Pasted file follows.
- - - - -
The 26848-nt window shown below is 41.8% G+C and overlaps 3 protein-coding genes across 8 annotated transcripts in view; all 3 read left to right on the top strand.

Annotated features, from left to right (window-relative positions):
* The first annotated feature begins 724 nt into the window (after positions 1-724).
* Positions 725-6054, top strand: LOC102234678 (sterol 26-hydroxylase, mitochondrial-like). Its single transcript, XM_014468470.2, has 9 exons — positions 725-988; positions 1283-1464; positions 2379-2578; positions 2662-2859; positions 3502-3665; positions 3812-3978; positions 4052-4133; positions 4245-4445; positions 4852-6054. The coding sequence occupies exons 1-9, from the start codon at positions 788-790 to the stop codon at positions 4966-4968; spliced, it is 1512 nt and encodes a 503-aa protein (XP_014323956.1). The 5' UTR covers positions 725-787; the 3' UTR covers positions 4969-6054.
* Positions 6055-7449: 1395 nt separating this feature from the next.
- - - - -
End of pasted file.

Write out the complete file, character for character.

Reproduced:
The 26848-nt window shown below is 41.8% G+C and overlaps 3 protein-coding genes across 8 annotated transcripts in view; all 3 read left to right on the top strand.

Annotated features, from left to right (window-relative positions):
* The first annotated feature begins 724 nt into the window (after positions 1-724).
* Positions 725-6054, top strand: LOC102234678 (sterol 26-hydroxylase, mitochondrial-like). Its single transcript, XM_014468470.2, has 9 exons — positions 725-988; positions 1283-1464; positions 2379-2578; positions 2662-2859; positions 3502-3665; positions 3812-3978; positions 4052-4133; positions 4245-4445; positions 4852-6054. The coding sequence occupies exons 1-9, from the start codon at positions 788-790 to the stop codon at positions 4966-4968; spliced, it is 1512 nt and encodes a 503-aa protein (XP_014323956.1). The 5' UTR covers positions 725-787; the 3' UTR covers positions 4969-6054.
* Positions 6055-7449: 1395 nt separating this feature from the next.